Italian actor fends off Church sex scene criticism

Wed Feb 13, 2008 1:47pm EST
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By Iain Rogers

BERLIN (Reuters) - Italian actor Nanni Moretti on Wednesday defended himself against accusations of vulgarity from the Catholic Church prompted by a graphic sex scene he performs in his latest movie.

Speaking at a news conference at the Berlin film festival, where the film, "Caos Calmo" (Quiet Chaos), is in competition, Moretti accused Italy's media of stirring up controversy and said its politicians lacked courage to stand up to the Vatican.

"It seems to me that politicians in Italy are more vulnerable and afraid than before," Moretti, who is also a film director, said. "And the newspapers are more and more prisoners of their own hysterical shoddiness."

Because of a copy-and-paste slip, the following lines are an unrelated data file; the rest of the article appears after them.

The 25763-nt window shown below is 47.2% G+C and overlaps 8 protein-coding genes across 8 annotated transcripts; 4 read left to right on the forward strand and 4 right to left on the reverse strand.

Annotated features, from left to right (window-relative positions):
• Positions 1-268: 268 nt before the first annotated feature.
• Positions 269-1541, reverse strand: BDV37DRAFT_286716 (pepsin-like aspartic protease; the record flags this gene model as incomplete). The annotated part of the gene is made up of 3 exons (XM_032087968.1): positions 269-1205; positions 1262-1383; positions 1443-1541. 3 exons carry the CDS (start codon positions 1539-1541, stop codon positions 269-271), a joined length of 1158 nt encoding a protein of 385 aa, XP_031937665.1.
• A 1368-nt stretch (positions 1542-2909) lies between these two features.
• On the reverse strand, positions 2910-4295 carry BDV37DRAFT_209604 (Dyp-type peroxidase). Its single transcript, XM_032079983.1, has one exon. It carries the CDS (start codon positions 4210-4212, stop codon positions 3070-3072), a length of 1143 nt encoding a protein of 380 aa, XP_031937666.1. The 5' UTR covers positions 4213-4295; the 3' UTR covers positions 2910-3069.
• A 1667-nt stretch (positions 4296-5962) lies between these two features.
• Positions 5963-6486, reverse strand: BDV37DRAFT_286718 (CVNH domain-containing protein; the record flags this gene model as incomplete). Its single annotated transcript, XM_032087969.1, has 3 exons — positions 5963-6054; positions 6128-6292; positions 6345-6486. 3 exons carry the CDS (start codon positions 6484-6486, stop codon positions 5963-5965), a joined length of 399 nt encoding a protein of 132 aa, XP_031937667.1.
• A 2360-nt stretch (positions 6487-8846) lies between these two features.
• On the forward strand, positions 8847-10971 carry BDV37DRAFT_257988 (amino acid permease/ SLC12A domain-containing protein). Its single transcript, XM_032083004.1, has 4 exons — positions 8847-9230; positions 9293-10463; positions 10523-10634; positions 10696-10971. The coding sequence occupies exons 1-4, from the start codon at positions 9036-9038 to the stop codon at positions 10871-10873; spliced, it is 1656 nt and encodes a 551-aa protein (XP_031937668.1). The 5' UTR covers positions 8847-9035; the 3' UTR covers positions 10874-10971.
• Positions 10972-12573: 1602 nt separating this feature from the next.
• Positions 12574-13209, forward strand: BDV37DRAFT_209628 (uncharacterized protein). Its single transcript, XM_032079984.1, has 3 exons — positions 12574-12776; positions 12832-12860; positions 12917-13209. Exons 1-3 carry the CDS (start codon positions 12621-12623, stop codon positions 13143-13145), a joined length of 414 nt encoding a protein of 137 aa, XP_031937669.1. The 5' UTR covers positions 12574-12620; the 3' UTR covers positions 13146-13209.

"Caos Calmo," based on the 2005 novel by Sandro Veronesi and directed by Antonello Grimaldi, tells the moving story of television executive Pietro Paladini, played by Moretti. The book is a best seller in Italy and won the country's top literary prize in 2006.

During a day at the beach with his brother Carlo, played by Alessandro Gassman, Pietro saves a woman from drowning who remains unaware of her rescuer's identity.

On his return home, he discovers his wife has had a fatal accident and Moretti portrays the confused way in which Pietro deals with his grief.

By coincidence, the woman he saved, played by Isabella Ferrari, comes back into his life and the two meet and indulge in a one-off burst of vigorous sex lasting for several minutes.

The scene has provoked controversy in predominantly Catholic Italy, where Moretti, whose film "La Stanza Del Figlio" (The Son's Room) won the top prize at Cannes in 2001, is seen as a leading left-wing intellectual.   Continued...

<p>Actor Nanni Moretti poses during a photocall to present the Italian film "Caos calmo" (Quiet chaos) running in the competition at the 58th Berlinale International Film Festival in Berlin, February 13, 2008. The 58th Berlinale, one of the world's most prestigious film festivals, runs from February 7 to 17 in the German capital. REUTERS/Fabrizio Bensch</p>